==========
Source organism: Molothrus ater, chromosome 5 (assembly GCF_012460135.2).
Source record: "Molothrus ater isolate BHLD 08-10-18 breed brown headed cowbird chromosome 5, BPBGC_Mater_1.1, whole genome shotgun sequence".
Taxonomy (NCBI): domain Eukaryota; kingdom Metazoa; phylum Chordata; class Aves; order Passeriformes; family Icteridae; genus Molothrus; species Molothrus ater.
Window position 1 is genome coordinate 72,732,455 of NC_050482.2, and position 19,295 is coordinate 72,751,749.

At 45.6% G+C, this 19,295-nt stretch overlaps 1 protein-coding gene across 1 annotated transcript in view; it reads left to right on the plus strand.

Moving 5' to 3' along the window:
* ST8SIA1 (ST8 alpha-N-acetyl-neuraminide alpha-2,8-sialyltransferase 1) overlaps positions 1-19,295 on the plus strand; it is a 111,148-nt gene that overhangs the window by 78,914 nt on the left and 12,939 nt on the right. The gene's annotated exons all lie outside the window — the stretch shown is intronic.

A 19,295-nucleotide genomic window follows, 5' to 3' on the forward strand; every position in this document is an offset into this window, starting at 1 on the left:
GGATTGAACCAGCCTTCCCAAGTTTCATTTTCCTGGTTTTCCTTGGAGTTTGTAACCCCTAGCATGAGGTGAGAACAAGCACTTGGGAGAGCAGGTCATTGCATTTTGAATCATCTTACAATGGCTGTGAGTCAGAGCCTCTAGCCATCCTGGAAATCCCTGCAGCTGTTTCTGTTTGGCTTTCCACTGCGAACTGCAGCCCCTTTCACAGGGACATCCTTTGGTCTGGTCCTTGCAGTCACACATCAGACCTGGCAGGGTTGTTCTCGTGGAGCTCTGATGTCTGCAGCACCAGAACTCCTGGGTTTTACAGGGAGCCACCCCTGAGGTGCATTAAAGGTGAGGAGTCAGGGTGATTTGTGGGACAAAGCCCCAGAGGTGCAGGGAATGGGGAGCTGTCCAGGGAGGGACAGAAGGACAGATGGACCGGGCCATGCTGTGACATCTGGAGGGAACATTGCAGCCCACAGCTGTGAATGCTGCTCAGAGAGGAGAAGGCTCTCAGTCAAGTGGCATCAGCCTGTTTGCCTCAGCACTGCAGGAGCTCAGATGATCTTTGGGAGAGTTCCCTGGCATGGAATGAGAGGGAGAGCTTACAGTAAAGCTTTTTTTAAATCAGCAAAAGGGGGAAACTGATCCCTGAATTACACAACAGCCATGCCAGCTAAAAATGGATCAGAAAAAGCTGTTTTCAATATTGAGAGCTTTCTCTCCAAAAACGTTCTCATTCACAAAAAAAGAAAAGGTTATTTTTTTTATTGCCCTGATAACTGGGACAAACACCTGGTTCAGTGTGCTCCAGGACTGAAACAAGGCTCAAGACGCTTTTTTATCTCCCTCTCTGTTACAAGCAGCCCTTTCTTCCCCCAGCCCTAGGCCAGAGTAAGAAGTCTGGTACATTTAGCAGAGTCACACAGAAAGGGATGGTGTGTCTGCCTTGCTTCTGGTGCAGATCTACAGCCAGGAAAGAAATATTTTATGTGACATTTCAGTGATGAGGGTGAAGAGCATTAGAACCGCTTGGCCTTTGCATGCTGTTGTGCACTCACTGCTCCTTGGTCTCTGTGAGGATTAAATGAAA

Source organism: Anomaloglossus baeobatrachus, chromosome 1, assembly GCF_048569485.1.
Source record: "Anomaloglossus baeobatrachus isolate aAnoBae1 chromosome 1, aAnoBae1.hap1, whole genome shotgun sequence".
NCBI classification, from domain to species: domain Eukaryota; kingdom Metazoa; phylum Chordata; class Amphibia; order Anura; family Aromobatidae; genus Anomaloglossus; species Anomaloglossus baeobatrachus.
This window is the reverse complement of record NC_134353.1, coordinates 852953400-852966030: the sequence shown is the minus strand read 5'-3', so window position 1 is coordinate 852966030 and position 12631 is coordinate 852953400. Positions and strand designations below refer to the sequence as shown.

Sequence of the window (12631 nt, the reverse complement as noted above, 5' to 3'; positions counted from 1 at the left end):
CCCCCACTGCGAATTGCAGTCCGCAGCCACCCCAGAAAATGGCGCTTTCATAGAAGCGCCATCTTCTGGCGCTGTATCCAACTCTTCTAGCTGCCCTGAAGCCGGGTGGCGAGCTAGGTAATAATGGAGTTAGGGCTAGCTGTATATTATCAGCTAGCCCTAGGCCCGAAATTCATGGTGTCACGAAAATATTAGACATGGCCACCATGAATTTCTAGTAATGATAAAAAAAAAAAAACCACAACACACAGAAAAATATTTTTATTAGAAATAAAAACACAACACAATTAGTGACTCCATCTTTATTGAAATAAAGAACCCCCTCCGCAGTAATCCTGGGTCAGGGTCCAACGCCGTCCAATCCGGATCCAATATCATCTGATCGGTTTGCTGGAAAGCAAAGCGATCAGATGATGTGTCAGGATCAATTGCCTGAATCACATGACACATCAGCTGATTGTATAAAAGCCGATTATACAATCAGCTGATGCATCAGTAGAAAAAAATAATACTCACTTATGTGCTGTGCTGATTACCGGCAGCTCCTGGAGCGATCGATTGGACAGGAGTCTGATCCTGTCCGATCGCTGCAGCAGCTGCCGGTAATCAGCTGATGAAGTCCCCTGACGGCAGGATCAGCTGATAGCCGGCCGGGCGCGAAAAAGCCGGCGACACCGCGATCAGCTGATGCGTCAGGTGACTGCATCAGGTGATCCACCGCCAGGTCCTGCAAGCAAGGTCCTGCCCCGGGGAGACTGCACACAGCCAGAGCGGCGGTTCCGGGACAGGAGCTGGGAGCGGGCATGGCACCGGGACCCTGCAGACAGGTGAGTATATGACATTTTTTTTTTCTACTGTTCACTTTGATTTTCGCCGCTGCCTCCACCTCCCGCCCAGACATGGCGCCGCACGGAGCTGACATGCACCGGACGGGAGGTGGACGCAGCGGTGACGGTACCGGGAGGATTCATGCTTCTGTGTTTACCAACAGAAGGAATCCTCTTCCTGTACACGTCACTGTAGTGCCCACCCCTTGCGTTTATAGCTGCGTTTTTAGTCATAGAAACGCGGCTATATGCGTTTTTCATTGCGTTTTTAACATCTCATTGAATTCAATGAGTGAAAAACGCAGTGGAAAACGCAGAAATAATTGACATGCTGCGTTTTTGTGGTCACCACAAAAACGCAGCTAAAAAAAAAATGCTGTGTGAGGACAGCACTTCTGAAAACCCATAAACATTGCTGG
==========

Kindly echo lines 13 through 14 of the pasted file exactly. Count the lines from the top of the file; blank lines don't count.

This window is the reverse complement of record NC_134353.1, coordinates 852953400-852966030: the sequence shown is the minus strand read 5'-3', so window position 1 is coordinate 852966030 and position 12631 is coordinate 852953400. Positions and strand designations below refer to the sequence as shown.

Sequence of the window (12631 nt, the reverse complement as noted above, 5' to 3'; positions counted from 1 at the left end):